We start again!
the new, updated programme of the musica viva 2020/21 jubillee season
Dear friends of musica viva,
the covid pandemic will doubtless mark an epoch-making breach not only in human history but in the history of music. A backward glance reveals that many compositions originated in times of pandemics, plague, cholera or, in the 20th century, AIDS. But surprisingly, the health crises of the past have rarely been discussed by music historians, if mentioned at all. One reason may be that pestilences were once taken for granted as a constant phenomenon in European societies. The current protective and defensive measures in our public life are intended not only to cultivate trust, but to prevent the outbreak of those historical crises about which we know so much from the historical record. A knowledge of them can help us master our present situation for the benefit of our social life – and for the benefit of art and culture.
Nonetheless, protective measures such as face masks and social distancing strike at the core of the performing arts, which inevitably involve ensembles. The most severely affected of all is music, where musicians join forces to create art for us listeners from the virtuosic sculpting of time. That is why performers sit and stand close together, to ignite the high-precision pyrotechnics of these temporal sculptures. Each ensemble member is a hub of broadcasting and reception at once. The very term ‘ensemble’, taken from the French, contains the Latin words simul, meaning ‘together, at the same time’, and similis, meaning ‘resembling each other’, for example, through a shared interest. In its barest essentials, then, music is an ensemble art of simultaneity and synchronicity, and musicians are virtuosos in both spheres. That is why music ensembles are so vulnerable to the distancing regulations of the pandemic: the ensemble must not be atomised.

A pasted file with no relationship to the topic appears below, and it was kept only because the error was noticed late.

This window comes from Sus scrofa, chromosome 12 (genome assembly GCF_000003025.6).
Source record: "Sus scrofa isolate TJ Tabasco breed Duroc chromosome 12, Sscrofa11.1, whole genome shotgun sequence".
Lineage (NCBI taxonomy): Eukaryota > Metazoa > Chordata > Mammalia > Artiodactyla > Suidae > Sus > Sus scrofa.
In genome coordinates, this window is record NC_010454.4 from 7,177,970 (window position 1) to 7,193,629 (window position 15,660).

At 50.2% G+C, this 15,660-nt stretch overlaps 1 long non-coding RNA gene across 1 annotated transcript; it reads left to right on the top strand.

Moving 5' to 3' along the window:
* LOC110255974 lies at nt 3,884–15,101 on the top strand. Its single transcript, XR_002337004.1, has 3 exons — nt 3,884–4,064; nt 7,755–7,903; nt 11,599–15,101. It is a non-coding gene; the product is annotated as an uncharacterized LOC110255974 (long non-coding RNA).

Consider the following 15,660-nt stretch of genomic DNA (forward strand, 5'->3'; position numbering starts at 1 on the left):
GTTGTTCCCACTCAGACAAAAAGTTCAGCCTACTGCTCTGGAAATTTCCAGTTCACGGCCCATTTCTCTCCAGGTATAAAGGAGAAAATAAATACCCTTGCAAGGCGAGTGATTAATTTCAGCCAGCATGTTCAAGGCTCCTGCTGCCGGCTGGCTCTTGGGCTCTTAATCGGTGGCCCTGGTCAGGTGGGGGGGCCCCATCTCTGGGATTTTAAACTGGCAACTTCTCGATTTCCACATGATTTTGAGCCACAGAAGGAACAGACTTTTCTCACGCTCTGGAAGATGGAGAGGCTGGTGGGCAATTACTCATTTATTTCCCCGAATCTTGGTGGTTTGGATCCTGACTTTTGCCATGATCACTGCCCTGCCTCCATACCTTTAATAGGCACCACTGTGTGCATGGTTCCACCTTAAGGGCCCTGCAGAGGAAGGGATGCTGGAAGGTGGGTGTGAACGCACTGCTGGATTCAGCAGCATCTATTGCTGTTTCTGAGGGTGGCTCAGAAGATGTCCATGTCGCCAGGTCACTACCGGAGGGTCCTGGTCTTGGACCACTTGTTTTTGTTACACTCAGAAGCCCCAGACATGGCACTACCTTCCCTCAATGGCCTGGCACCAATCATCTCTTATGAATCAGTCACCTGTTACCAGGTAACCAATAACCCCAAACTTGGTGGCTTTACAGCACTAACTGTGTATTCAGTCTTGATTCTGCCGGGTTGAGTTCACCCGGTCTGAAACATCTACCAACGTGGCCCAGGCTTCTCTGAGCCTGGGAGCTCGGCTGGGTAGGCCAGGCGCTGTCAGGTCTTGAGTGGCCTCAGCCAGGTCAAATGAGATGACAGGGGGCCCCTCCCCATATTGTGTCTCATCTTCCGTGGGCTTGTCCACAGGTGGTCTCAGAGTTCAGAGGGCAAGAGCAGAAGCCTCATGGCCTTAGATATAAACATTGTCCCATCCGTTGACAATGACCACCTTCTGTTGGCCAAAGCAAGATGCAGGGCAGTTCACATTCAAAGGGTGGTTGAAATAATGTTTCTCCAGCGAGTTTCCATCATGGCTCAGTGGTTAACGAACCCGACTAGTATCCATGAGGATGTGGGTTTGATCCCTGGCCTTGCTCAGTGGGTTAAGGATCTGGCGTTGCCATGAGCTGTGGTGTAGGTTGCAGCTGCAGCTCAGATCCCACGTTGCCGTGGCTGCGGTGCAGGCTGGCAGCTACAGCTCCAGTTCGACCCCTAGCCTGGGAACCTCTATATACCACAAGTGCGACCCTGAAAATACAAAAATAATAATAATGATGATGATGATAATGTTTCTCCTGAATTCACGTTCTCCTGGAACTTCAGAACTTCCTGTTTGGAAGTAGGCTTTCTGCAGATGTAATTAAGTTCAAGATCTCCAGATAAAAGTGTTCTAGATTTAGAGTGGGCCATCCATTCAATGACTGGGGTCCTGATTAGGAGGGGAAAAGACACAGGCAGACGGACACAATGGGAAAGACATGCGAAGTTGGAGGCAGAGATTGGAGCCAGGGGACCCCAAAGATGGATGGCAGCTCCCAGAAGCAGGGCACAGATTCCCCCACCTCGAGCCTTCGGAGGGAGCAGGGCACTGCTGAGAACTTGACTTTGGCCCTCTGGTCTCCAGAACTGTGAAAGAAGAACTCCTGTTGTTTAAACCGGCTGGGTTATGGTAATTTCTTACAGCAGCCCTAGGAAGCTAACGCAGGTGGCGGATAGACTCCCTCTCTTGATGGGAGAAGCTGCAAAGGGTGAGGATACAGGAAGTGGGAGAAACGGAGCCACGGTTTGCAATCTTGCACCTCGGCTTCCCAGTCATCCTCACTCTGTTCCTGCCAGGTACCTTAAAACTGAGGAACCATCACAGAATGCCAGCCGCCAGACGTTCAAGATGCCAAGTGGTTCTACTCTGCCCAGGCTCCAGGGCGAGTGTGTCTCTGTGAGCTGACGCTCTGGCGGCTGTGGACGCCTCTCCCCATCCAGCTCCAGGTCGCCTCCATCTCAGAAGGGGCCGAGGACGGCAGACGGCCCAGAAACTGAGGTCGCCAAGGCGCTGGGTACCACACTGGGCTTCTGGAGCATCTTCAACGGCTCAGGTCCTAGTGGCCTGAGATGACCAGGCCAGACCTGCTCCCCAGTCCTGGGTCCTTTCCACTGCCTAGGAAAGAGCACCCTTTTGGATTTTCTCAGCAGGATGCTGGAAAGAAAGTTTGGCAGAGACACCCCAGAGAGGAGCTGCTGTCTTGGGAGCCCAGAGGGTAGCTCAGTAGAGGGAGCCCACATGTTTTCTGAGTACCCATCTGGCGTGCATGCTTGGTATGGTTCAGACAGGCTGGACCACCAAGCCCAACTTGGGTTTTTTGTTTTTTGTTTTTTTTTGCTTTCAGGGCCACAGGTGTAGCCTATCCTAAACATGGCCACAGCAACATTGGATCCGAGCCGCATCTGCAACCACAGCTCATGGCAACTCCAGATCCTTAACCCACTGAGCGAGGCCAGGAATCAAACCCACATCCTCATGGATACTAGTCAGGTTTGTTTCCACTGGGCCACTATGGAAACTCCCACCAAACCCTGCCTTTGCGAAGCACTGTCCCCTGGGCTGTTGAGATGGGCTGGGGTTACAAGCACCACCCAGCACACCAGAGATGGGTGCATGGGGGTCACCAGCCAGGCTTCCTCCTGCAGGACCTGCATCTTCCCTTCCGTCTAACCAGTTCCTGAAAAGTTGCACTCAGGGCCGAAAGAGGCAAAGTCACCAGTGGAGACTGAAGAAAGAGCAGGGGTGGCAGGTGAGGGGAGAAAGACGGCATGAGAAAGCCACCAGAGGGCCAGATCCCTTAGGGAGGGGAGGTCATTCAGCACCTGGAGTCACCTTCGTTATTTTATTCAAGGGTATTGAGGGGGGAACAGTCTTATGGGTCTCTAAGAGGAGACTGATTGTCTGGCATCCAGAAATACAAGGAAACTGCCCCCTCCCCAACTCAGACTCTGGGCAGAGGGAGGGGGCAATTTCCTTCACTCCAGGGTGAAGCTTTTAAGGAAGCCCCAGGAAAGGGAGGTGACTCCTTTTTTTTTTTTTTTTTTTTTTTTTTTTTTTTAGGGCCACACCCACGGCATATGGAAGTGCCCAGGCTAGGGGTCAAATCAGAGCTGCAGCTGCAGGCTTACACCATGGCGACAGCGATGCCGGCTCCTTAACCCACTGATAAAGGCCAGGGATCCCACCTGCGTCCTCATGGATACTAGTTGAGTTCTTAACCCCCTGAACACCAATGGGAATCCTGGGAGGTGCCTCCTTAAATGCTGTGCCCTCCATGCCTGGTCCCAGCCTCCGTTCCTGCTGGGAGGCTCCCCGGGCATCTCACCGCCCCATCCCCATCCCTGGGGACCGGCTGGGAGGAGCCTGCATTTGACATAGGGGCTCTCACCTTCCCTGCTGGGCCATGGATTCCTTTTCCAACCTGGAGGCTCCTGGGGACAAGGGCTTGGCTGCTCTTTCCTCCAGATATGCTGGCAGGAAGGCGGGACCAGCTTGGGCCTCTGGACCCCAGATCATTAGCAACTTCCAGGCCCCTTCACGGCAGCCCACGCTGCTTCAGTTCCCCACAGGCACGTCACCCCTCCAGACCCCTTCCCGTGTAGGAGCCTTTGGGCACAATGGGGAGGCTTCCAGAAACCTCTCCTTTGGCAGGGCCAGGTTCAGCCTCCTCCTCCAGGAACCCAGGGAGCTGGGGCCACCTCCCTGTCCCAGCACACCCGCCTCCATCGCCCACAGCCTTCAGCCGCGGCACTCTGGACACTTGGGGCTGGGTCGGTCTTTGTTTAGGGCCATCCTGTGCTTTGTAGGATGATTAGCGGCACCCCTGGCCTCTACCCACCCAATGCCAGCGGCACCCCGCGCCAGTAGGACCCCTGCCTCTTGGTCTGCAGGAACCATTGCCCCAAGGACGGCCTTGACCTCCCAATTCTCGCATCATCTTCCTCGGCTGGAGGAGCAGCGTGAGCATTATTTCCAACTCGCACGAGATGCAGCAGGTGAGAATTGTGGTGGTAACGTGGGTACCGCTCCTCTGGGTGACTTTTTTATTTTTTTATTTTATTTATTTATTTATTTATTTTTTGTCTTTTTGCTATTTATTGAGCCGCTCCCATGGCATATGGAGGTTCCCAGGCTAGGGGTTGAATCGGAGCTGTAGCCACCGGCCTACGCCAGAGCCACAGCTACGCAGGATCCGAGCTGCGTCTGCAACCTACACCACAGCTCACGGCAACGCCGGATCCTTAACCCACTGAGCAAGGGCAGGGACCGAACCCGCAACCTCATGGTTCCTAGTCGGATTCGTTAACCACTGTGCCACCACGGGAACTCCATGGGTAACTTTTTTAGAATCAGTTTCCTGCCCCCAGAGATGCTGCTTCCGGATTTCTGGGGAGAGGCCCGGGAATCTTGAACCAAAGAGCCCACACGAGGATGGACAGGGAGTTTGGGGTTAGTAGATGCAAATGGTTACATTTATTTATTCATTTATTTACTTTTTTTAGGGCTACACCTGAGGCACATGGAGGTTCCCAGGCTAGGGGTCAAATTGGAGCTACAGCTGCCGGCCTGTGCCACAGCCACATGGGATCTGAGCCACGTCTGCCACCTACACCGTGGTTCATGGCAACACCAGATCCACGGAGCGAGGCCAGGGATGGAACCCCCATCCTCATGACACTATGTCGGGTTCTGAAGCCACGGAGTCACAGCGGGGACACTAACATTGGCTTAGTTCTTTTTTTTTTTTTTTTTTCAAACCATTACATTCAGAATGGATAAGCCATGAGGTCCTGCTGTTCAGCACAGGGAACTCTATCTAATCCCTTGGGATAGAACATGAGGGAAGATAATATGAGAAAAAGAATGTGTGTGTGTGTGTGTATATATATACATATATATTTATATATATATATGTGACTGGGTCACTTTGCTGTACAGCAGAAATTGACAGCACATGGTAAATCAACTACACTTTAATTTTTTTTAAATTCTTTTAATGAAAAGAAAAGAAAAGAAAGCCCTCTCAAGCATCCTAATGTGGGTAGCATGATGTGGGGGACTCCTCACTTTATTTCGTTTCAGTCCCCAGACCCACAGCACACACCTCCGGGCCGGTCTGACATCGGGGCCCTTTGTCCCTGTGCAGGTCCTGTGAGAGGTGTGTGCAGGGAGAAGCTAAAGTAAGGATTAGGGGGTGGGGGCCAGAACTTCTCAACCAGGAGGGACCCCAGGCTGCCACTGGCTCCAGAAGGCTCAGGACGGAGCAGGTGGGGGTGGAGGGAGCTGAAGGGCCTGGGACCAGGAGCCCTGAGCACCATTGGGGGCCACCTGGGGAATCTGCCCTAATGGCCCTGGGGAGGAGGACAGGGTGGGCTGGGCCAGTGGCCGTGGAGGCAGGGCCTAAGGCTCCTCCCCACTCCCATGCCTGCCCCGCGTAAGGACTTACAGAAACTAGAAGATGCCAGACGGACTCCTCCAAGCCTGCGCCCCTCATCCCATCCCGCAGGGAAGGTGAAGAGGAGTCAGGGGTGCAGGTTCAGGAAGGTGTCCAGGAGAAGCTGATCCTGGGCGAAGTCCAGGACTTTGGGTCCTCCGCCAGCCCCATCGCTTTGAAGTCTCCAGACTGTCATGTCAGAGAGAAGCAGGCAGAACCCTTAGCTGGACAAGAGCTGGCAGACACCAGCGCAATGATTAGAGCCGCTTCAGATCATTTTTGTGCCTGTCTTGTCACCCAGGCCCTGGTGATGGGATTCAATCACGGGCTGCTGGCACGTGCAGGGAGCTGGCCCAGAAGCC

With all the energy at its command, the magnificent Bavarian Radio Symphony Orchestra confronts the challenge of overcoming distances of all kinds (except social distancing) and making us forget the restrictions under which concerts now have to take place. Distances of at least 1.5 metres (5 feet) must be maintained both in the auditorium and on stage. In Munich’s Hercules Hall and Prince Regent’s Theatre we are allowed to play on stage with roughly 25 musicians, depending on their instruments and placement, and to welcome 200 listeners into the hall. Generally speaking, concerts will last some 60 to 90 minutes without an intermission. This defines what is called a ‘concert format’.
We at musica viva have tailored our programmes to fit this format for the start of the 2020-21 season and the concerts in October and November.
Prince Regent’s Theatre, 26-27 September 2020
The guest performance of Ensemble Modern Orchestra, playing Heiner Goebbel’s new work A House of Call, has been postponed to 30 September 2021. Instead the BRSO, conducted by Franck Ollu, will present Wolfgang Rihm’s Jagden und Formen, an hour-long work radically developed from the idea of ensemble playing. This piece, which now numbers among the challenging masterworks of our time, will receive its Munich première. Preceding it will be another new work by Wolfgang Rihm, Stabat Mater, a 20-minute duet for viola and baritone performed by Tabea Zimmermann and Christian Gerhaher, again for the first time in Munich (a few days earlier, on 23 September, it will receive its world première in the Berlin Philharmonie during the Berlin Festival). The programme in Prince Regent’s Theatre will be offered twice, on 26 and 27 September.